ACLS Receives $2 Million From the Arcadia Charitable Trust to Expand the ACLS Fellowship Program
Arcadia—a charitable fund of Lisbet Rausing and Peter Baldwin—has awarded a grant of $2 million to the American Council of Learned Societies to expand the central ACLS Fellowship program by awarding 35 additional fellowships over the next four years.
The grant enables ACLS to increase the number of awards in the fellowship program to 78 annually, with the goal of increasing support for the research of scholars at teaching-intensive colleges and universities—those in which faculty have comparatively greater teaching responsibilities, less time, and fewer resources to support their scholarship. This partnership with Arcadia will help ACLS, known for its rigorous standards of peer review, to demonstrate a more diverse and inclusive ideal of academic excellence.
“In the United States today, some see higher education as a private good: workforce training that rewards individuals with job placements upon graduation. Our view is that education prepares individuals for a lifetime of both productive work and thoughtful citizenship,” says Pauline Yu, president of ACLS. “Such an education requires teacher-scholars who are dynamically engaged with humanities research. We are incredibly grateful that this contribution from Lisbet and Peter will help more faculty at a wider range of colleges and universities fulfill that role.”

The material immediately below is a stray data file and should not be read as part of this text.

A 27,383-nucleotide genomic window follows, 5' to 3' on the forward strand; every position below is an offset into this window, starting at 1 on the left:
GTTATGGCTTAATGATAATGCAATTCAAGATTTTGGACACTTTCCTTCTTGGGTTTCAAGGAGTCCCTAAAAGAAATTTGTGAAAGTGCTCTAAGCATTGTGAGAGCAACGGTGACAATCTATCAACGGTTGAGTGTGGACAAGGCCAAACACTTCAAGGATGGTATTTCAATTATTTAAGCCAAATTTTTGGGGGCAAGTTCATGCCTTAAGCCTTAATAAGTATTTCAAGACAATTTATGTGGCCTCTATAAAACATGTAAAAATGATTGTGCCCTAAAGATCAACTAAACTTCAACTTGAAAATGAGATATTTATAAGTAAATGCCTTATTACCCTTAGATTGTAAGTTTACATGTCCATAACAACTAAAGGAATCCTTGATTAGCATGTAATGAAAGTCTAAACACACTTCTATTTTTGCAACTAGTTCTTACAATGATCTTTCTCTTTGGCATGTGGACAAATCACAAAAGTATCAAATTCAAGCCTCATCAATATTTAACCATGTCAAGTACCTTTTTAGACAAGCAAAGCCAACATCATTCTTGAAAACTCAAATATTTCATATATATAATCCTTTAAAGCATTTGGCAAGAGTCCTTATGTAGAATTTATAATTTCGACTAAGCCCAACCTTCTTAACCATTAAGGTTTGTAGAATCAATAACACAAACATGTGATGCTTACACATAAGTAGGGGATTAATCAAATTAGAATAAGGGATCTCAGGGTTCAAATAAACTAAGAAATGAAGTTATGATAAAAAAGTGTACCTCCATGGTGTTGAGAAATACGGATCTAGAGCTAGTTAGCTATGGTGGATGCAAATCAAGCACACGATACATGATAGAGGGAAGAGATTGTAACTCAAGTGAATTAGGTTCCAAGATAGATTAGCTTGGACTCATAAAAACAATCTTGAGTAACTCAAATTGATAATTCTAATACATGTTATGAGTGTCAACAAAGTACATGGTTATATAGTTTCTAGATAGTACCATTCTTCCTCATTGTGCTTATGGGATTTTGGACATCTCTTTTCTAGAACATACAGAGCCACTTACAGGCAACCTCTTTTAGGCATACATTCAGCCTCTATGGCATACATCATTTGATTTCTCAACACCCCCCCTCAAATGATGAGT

The ACLS Fellowship program supports research projects in the humanities and humanistic social sciences whose ultimate goal is a major piece of scholarly work. Awards range from $40,000 to $70,000, depending on career stage, and are intended as salary replacement to help scholars devote six to twelve months to research and writing.
Lisbet Rausing and Peter Baldwin co-founded Arcadia in 2002. Peter Baldwin is the Global Distinguished Professor in the Center for European and Mediterranean Studies at New York University. His latest book is a trans-national legal history of copyright from 1710 to the present. He is also a member of the ACLS Board of Directors. Lisbet Rausing did her PhD at Harvard University, where she was also a lecturer and assistant professor. She has written two academic monographs as well as numerous scholarly articles. Lisbet founded, and remains a director of, Ingleby Farms & Forests, which today owns and farms more than 100,000 hectares in nine countries.
Further information about the ACLS Fellowship program is available online at www.acls.org/programs/acls/. The application deadline is September 27, 2017.